Malaria Antigen Shed in Breast Milk of Mothers in Region With Endemic Malaria

By Will Boggs MD

January 08, 2020

NEW YORK (Reuters Health) - Malaria antigen is shed in the breast milk of mothers with asymptomatic malaria who live in northeastern Uganda, where malaria is endemic, researchers report.

"For the very first time, we show that 15% of mothers harbor proteins from malaria parasite in breast milk," Dr. Valerie Verhasselt of The University of Western Australia School of Molecular Sciences, in Perth, told Reuters Health by email. "We propose these proteins, in the presence of breast milk factors that are adapted to the infant, may activate the immune system of the child and render the child protected from malaria infection. This would be a way to naturally vaccinate the infant."

Children under age 5 account for two-thirds of all malaria deaths in Africa. Previous studies have yielded conflicting evidence on malaria prevention by breastfeeding.

Dr. Verhasselt and colleagues investigated whether two malaria antigens - Plasmodium falciparum histidine-rich protein 2 (pHRP-2) and lactate dehydrogenase (pLDH) - are detectable in the breast milk in their study of 123 lactating mothers who visited the malaria clinic in northeastern Uganda during the low malaria-transmission season and 201 lactating mothers who visited during the high malaria-transmission season.

None of the mothers had clinical malaria, but 11.4% and 36.8%, respectively, harbored asymptomatic malaria during the low- and high-transmission seasons.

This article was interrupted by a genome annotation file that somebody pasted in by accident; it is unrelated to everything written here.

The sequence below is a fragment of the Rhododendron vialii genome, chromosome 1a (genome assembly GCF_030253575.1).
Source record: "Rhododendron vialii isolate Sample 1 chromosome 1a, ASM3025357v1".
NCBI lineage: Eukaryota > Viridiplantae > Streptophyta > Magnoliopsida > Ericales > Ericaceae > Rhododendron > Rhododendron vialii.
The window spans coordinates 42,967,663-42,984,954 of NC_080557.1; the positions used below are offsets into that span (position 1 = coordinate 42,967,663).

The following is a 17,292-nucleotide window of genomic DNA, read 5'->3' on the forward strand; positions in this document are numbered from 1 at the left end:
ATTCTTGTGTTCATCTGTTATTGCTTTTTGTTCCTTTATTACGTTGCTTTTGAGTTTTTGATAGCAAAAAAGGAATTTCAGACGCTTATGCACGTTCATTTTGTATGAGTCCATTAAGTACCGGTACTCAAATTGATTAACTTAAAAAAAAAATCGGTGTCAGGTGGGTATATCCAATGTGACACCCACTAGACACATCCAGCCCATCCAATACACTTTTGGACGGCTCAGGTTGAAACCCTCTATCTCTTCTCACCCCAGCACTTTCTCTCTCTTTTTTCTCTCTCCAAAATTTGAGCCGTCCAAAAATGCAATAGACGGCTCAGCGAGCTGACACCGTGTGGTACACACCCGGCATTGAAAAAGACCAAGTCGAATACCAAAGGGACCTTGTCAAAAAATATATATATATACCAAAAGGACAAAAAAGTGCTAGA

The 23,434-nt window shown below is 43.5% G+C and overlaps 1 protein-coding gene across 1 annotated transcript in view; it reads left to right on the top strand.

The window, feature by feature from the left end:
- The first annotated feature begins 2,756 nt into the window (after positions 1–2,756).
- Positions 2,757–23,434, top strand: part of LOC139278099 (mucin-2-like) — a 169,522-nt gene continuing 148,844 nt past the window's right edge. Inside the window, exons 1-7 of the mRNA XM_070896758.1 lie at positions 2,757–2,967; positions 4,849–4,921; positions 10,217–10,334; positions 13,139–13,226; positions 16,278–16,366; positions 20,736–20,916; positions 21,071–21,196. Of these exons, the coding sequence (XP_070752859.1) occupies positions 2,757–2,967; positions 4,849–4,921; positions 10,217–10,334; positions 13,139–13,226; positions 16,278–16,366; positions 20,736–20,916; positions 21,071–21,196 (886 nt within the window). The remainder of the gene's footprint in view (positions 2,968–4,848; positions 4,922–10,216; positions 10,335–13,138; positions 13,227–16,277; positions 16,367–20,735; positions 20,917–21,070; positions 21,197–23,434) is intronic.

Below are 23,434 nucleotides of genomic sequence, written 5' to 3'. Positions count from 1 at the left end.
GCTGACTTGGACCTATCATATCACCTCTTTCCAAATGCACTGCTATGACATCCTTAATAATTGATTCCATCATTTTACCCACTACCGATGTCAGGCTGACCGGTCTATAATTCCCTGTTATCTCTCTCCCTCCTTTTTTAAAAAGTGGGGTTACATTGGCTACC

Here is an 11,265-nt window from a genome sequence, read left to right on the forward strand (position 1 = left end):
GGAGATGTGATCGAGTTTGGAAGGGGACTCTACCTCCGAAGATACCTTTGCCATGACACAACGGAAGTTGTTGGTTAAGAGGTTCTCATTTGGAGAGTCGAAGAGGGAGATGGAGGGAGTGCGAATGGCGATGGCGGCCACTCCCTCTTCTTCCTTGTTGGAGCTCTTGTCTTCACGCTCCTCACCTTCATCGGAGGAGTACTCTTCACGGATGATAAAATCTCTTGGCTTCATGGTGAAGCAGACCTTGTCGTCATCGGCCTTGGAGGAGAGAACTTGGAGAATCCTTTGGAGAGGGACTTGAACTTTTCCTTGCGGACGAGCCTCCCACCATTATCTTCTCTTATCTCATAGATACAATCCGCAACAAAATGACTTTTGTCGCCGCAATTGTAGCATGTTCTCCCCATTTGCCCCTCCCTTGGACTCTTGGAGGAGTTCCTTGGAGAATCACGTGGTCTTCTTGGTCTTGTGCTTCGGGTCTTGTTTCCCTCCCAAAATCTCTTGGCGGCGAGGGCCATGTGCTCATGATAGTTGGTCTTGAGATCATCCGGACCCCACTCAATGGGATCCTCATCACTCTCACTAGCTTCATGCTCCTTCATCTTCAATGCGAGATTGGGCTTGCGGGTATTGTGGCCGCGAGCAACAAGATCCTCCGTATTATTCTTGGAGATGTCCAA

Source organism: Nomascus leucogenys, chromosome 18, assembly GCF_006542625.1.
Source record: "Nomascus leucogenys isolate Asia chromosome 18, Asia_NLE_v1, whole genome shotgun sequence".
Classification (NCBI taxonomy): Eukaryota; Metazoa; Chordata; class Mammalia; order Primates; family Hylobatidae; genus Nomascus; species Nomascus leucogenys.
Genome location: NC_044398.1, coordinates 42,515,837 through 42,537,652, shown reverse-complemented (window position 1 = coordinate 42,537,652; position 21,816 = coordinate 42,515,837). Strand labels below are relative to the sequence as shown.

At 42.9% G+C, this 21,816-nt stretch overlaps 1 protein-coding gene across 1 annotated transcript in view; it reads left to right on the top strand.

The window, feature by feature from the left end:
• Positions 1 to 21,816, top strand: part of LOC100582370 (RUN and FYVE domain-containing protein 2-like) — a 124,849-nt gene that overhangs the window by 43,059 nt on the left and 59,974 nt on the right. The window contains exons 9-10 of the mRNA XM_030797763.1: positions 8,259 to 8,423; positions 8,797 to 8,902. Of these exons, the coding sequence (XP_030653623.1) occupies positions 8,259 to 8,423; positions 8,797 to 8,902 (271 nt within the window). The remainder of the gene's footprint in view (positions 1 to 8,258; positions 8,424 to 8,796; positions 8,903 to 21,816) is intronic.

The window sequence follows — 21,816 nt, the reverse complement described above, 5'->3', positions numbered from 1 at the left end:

Among the 88 breast milk samples from mothers with asymptomatic malaria, seven (7.9%) had detectable pHRP-2 and 10 (11.3%) had detectable pLDH.

Overall, 14 samples (15.9%) were positive for at least one of these antigens, and three (3.4%) were positive for both, the researchers report in JAMA Pediatrics.

In contrast, none of the 44 milk samples from mothers without malaria showed detectable pHRP-2 or pLDH antigens.

Preliminary data suggested that the percentage of breast milk samples positive for pHRP-2 and the concentration of pHRP-2 in breast milk correlated with the density of P. falciparum parasites in the mothers' blood.

"Now that we have demonstrated that proteins from malaria parasite can be found in maternal milk, we need to conduct a study which follows the children and assesses whether the ones that are exposed to malaria protein through breast milk are more resistant to malaria than the ones that are unexposed," Dr. Verhasselt said. "We also need to find out what controls the transfer of malaria protein into breast milk."

"We could then propose to vaccinate lactating mothers to increase levels of malaria antigen in breast milk and thereby ensure immune activation and long-term protection of their child," she said.

The study had no commercial funding, and the researchers report no conflicts of interest.

SOURCE: https://bit.ly/2uqLXwq JAMA Pediatrics, online January 6, 2020.

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